* This is the Veterinary Version. *
- Antifungal Activity
- Pharmacokinetic Features
- Therapeutic Indications and Dose Rates
- Special Clinical Concerns
- Resources In This Article
Polyene Macrolide Antibiotics
Amphotericin B is the model polyene macrolide antibiotic and is the sole member of this class used systemically. Polyene antifungal antibiotics are large molecules, consisting of a long polyene, lipid-soluble component and a markedly hydrophilic component. Amphotericin B acts as both a weak base and a weak acid, and as such is amphoteric. The polyene macrolides have been isolated from various strains of bacteria; amphotericin B is an antibiotic product of Streptomyces nodosus. Amphotericin B, nystatin, and pimaricin (natamycin) are the only polyene macrolide antibiotics used in veterinary medicine. The polyenes are poorly soluble in water and the common organic solvents. They are reasonably soluble in highly polar solvents such as dimethylformamide and dimethyl sulfoxide. In combination with bile salts, such as sodium deoxycholate, amphotericin B is readily soluble (micellar suspension) in 5% glucose. This colloidal preparation has been used for IV infusion. The polyenes are unstable in aqueous, acidic, or alkaline media but in the dry state, in the absence of heat and light, they remain stable for indefinite periods. They should be administered parenterally (diluted in 5% dextrose) as freshly prepared aqueous suspensions. Lack of stability indicates that labeled expiration dates should be adhered to once the product is diluted. Amphotericin B is also prepared as liposomal and lipid-based preparations, enhancing its safety without loss of efficacy.
The polyenes bind to sterol components in the phospholipid-sterol membranes of fungal cells to form complexes that induce physical changes in the membrane. The number of conjugated bonds and the molecular size of a particular polyene macrolide influence its affinity for different sterols in fungal cell membranes. Amphotericin B has a greater affinity for fungal ergosterol, the major sterol in fungal membranes, than for eukaryotic (host) cell membrane cholesterol. The long polyene structure causes the formation of channels in the fungal cell membrane. The resultant loss of membrane permeability results in the loss of critically important molecules. Potassium ion efflux from the fungal cell and hydrogen ion influx cause internal acidification and a halt in enzymatic functions. Sugars and amino acids also eventually leak from an arrested cell. Fungistatic effects are most often evident at usual polyene concentrations. High drug concentrations and pH values between 6.0 and 7.3 in the surrounding medium may lead to fungicidal rather than fungistatic action.
In addition to these direct effects on susceptible yeasts and fungi, evidence suggests that amphotericin B may also act as an immunopotentiator (both humoral and cell mediated), thus enhancing the host’s ability to overcome mycotic infections.
Polyene macrolides are inherently resistant to dermatophytes. Acquired resistance to the polyene antifungal macrolides is rare both clinically and in vitro. Pythium, a pseudofungus, is less susceptible, because it contains limited ergosterol in its cell membranes. Resistance has been documented for Candida spp, which are among the more rapidly growing fungal organisms. In general,resistance develops slowly and does not reach high levels, even after prolonged treatment.
The polyene antibiotics have broad antifungal activity against organisms ranging from yeasts to filamentous fungi and from saprophytic to pathogenic fungi, but there are great differences between the susceptibilities of the various species and strains of fungi. They are ineffective against dermatophytes. In vitro susceptibilities (both resistant and highly susceptible) do not always correlate well with the clinical response, which suggests that host factors may also play a role. Many algae and some protozoa (Leishmania, Trypanosoma, Trichomonas, and Entamoeba spp) are sensitive to the polyenes, but these compounds have no significant activity against bacteria, actinomycetes, viruses, or animal cells. Amphotericin B is effective against yeasts (eg, Candida spp, Rhodotorula spp, Cryptococcus neoformans), dimorphic fungi (eg, Histoplasma capsulatum, Blastomyces dermatitidis, Coccidioides immitis), dermatophytes (eg, Trichophyton, Microsporum, and Epidermophyton spp), and molds. It also has been used successfully to treat disseminated sporotrichosis, pythiosis, and zygomycosis, although it may not always be effective. Nystatin is mainly used to treat mucocutaneous candidiasis, but it is effective against other yeasts and fungi. The antimicrobial activity of pimaricin is similar to that of nystatin, although it is mainly used for local treatment of candidiasis, trichomoniasis, and mycotic keratitis.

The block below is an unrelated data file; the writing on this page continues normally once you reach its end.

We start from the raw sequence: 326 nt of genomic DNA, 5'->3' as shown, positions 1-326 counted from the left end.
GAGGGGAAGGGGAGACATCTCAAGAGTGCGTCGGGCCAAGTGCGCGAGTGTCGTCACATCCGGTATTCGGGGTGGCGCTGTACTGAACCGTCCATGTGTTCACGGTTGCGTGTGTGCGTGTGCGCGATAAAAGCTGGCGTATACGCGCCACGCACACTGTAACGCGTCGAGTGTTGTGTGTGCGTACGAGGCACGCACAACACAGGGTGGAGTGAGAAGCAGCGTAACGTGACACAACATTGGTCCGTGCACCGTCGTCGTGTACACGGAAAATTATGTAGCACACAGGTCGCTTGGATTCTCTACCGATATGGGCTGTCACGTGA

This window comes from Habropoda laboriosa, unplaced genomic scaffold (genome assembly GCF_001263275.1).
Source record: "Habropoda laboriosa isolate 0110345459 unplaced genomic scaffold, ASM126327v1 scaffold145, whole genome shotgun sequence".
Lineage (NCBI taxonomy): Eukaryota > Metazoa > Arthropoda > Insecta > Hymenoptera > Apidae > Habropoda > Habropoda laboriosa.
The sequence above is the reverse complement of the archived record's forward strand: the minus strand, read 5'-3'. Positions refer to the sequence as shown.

Amphotericin B is available as an IV solution complexed to bile acids but also as several different preparations complexed to lipid mixtures. Because reticuloendothelial cells phagocytize the lipid component, directed delivery to the site of fungal infection is facilitated, reducing renal exposure. Prolonged antifungal activity (compared with nonliposomal preparations) has been documented.
The polyene macrolide antibiotics are poorly absorbed from the GI tract. Amphotericin B is usually administered IV or topically and occasionally locally, intrathecally, or intraocularly. Nystatin and piramycin are mostly applied topically. Nystatin is given PO to treat intestinal candidiasis. Absorption is minimal from sites of local application.
Amphotericin B is widely distributed in the body after IV infusion. It associates with cholesterol in host cell membranes throughout the body and is subsequently released slowly into the circulation. Penetration into the CSF, saliva, aqueous humor, vitreous humor, and hemodialysis solutions is generally poor. Amphotericin B becomes highly bound to plasma lipoproteins (~95%). Complexing amphotericin B with various lipid-based products alters the distribution.